It cannot be called void or not void,
Or both or neither;
But in order to point it out,
It is called “the Void.”

For Nagarjuna’s method is simply to show that all things are without “self-nature” (svabhava) or independent reality since they exist only in relation to other things. Nothing in the universe can stand by itself–no thing, no fact, no being, no event–and for this reason it is absurd to single anything out as the ideal to be grasped.

From one point of view, the same relativity exists between nirvana and samsara, bodhi (awakening) and klesa (defilemenet). That is to say, the search for nirvana implies the existence and the problem of samsara, and the quest for awakening implies that one is in the state of defilement with delusion. To put it in another way: as soon as nirvana is made an object of desire, it becomes an element of samsara. The real nirvana cannot be desired because it cannot be conceived.

Form is not different from emptiness; emptiness is not different from form. Form is precisely emptiness; emptiness is precisely form.

The point of this equation is not to assert a metaphysical proposition but to assist the process of awakening. For awakening will not come to pass when one is trying to escape or change the everyday world of form, or to get away from the particular experience in which one finds oneself at this moment. Every such attempt is a manifestation of grasping. Even the graspin itself is not to be changed by force, for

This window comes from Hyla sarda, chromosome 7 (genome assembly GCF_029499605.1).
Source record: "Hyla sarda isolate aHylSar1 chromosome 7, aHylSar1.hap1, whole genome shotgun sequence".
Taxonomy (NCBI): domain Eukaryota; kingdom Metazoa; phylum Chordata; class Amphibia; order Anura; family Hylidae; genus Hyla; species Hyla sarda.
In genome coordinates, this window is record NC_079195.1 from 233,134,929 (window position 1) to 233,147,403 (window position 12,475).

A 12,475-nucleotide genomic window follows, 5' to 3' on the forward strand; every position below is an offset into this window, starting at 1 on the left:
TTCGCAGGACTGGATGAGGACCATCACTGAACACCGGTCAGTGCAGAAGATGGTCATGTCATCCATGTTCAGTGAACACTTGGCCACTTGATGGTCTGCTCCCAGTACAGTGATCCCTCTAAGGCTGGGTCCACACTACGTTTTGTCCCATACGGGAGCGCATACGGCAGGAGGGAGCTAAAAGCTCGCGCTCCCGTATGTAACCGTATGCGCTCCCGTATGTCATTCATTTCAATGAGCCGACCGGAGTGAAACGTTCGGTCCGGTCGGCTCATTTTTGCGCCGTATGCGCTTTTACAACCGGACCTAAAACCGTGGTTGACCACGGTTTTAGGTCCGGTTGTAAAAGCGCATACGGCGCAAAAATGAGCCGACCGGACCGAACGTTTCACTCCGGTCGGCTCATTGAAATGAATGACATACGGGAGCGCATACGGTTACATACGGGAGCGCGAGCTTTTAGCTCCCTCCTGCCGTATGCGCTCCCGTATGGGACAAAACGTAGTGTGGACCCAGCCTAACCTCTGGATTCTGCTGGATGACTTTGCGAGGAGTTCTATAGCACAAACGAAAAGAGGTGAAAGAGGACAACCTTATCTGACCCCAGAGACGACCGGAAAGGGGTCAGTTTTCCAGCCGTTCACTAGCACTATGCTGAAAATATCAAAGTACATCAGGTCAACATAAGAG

bodhi [awakening] is the five offenses, and the five offenses are bodhi. . . . If anyone regards bodhi as something to be attained, to be cultivated by discipline, he is guilty of the pride of self.

The point arrives, then, when it is clearly understood that all one’s intentional acts–desires, ideals, stratagems–are in vain. In the whole universe, within and without, there is nothing whereon to lay any hold, and no one to lay any hold on anything.